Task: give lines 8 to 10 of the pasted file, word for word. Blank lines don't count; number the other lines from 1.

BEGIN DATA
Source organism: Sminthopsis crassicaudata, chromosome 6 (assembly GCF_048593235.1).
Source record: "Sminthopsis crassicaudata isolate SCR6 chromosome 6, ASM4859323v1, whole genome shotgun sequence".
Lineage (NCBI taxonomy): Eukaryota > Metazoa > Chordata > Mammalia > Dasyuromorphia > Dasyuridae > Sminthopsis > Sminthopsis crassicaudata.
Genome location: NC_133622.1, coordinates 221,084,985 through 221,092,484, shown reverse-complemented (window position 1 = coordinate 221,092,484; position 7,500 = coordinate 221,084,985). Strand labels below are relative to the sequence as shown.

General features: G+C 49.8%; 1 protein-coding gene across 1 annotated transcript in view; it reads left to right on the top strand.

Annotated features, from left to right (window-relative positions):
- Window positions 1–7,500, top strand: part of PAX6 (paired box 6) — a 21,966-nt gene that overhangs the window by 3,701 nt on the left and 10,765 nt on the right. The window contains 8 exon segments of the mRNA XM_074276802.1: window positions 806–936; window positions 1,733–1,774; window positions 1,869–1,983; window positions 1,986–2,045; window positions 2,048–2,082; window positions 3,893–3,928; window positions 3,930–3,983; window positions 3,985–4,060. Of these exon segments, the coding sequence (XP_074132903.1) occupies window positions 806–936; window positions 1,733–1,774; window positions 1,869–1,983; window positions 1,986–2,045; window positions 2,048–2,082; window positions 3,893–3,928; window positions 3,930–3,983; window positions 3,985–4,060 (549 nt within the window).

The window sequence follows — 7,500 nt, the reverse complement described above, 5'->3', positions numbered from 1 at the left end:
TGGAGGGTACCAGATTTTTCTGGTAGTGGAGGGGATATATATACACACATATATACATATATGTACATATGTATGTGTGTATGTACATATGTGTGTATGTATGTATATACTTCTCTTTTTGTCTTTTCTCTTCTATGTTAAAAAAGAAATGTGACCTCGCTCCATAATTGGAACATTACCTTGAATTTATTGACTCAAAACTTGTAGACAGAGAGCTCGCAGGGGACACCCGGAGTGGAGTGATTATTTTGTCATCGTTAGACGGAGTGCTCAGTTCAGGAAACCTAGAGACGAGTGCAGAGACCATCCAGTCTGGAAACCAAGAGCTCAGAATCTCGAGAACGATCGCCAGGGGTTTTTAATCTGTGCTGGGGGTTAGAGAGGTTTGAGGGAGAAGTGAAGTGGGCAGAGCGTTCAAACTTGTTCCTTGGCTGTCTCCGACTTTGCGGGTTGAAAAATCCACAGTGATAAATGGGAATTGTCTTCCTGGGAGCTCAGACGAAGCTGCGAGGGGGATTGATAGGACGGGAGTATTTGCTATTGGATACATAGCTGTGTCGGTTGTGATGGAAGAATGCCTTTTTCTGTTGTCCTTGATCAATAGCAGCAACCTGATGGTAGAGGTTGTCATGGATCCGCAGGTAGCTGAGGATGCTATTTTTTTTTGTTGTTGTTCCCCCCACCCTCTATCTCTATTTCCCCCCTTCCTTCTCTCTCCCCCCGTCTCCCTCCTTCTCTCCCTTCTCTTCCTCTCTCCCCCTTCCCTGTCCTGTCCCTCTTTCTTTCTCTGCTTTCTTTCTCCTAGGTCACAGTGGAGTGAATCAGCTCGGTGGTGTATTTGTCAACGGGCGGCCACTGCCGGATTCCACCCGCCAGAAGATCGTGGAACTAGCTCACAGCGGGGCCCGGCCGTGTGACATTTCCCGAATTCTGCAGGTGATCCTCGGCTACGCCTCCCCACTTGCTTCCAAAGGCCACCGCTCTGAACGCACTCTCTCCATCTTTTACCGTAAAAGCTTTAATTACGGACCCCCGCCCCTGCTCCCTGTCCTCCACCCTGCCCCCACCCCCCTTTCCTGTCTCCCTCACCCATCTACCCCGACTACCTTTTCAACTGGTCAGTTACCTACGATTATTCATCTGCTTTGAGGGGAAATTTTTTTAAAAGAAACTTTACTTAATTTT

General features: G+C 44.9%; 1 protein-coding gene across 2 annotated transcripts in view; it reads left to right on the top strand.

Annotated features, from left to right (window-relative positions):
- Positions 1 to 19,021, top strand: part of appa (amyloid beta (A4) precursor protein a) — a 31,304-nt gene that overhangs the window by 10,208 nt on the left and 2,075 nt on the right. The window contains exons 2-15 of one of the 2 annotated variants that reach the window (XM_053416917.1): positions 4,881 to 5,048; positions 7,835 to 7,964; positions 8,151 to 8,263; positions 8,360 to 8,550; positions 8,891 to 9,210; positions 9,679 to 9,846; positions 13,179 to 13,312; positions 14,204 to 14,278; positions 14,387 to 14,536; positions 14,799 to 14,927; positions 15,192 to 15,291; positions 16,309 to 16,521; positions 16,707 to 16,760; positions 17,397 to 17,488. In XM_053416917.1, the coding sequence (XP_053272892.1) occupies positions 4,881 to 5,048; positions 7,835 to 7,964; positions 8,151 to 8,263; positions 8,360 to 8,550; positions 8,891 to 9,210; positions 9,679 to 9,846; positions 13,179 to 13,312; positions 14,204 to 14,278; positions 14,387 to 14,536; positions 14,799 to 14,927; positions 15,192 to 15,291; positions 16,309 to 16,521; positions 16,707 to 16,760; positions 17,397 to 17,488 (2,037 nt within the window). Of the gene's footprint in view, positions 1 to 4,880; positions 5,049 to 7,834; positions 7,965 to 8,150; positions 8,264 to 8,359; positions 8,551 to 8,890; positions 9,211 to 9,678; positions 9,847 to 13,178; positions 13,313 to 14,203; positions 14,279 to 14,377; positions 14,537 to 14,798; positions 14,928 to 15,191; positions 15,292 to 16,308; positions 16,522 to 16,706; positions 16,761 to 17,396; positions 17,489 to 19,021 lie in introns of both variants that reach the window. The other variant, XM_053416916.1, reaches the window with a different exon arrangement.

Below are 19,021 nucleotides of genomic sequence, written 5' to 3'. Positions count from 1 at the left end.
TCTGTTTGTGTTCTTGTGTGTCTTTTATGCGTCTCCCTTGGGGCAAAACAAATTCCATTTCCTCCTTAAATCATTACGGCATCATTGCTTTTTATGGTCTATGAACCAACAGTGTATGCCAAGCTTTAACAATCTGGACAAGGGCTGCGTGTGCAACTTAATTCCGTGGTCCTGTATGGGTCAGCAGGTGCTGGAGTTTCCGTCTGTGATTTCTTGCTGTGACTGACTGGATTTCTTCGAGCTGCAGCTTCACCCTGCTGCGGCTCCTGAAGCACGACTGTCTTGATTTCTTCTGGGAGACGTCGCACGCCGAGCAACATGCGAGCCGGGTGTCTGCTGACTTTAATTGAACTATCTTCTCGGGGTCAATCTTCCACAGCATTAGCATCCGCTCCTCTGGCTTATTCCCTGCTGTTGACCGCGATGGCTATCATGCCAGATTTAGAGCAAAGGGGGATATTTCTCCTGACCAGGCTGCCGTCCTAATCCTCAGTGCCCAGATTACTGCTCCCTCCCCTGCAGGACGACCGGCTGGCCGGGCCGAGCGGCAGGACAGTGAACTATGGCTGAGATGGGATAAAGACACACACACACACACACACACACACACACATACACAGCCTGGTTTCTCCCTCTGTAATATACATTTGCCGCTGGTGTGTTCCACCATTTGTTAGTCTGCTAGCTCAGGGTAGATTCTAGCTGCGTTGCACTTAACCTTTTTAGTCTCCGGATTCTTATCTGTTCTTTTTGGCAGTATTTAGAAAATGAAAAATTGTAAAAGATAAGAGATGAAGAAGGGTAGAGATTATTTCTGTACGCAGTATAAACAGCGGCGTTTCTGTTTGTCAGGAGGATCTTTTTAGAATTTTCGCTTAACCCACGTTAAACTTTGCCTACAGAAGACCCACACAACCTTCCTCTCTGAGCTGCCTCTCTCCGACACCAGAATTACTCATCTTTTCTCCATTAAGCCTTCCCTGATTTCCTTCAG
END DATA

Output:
The window sequence follows — 7,500 nt, the reverse complement described above, 5'->3', positions numbered from 1 at the left end:
TGGAGGGTACCAGATTTTTCTGGTAGTGGAGGGGATATATATACACACATATATACATATATGTACATATGTATGTGTGTATGTACATATGTGTGTATGTATGTATATACTTCTCTTTTTGTCTTTTCTCTTCTATGTTAAAAAAGAAATGTGACCTCGCTCCATAATTGGAACATTACCTTGAATTTATTGACTCAAAACTTGTAGACAGAGAGCTCGCAGGGGACACCCGGAGTGGAGTGATTATTTTGTCATCGTTAGACGGAGTGCTCAGTTCAGGAAACCTAGAGACGAGTGCAGAGACCATCCAGTCTGGAAACCAAGAGCTCAGAATCTCGAGAACGATCGCCAGGGGTTTTTAATCTGTGCTGGGGGTTAGAGAGGTTTGAGGGAGAAGTGAAGTGGGCAGAGCGTTCAAACTTGTTCCTTGGCTGTCTCCGACTTTGCGGGTTGAAAAATCCACAGTGATAAATGGGAATTGTCTTCCTGGGAGCTCAGACGAAGCTGCGAGGGGGATTGATAGGACGGGAGTATTTGCTATTGGATACATAGCTGTGTCGGTTGTGATGGAAGAATGCCTTTTTCTGTTGTCCTTGATCAATAGCAGCAACCTGATGGTAGAGGTTGTCATGGATCCGCAGGTAGCTGAGGATGCTATTTTTTTTTGTTGTTGTTCCCCCCACCCTCTATCTCTATTTCCCCCCTTCCTTCTCTCTCCCCCCGTCTCCCTCCTTCTCTCCCTTCTCTTCCTCTCTCCCCCTTCCCTGTCCTGTCCCTCTTTCTTTCTCTGCTTTCTTTCTCCTAGGTCACAGTGGAGTGAATCAGCTCGGTGGTGTATTTGTCAACGGGCGGCCACTGCCGGATTCCACCCGCCAGAAGATCGTGGAACTAGCTCACAGCGGGGCCCGGCCGTGTGACATTTCCCGAATTCTGCAGGTGATCCTCGGCTACGCCTCCCCACTTGCTTCCAAAGGCCACCGCTCTGAACGCACTCTCTCCATCTTTTACCGTAAAAGCTTTAATTACGGACCCCCGCCCCTGCTCCCTGTCCTCCACCCTGCCCCCACCCCCCTTTCCTGTCTCCCTCACCCATCTACCCCGACTACCTTTTCAACTGGTCAGTTACCTACGATTATTCATCTGCTTTGAGGGGAAATTTTTTTAAAAGAAACTTTACTTAATTTT

General features: G+C 44.9%; 1 protein-coding gene across 2 annotated transcripts in view; it reads left to right on the top strand.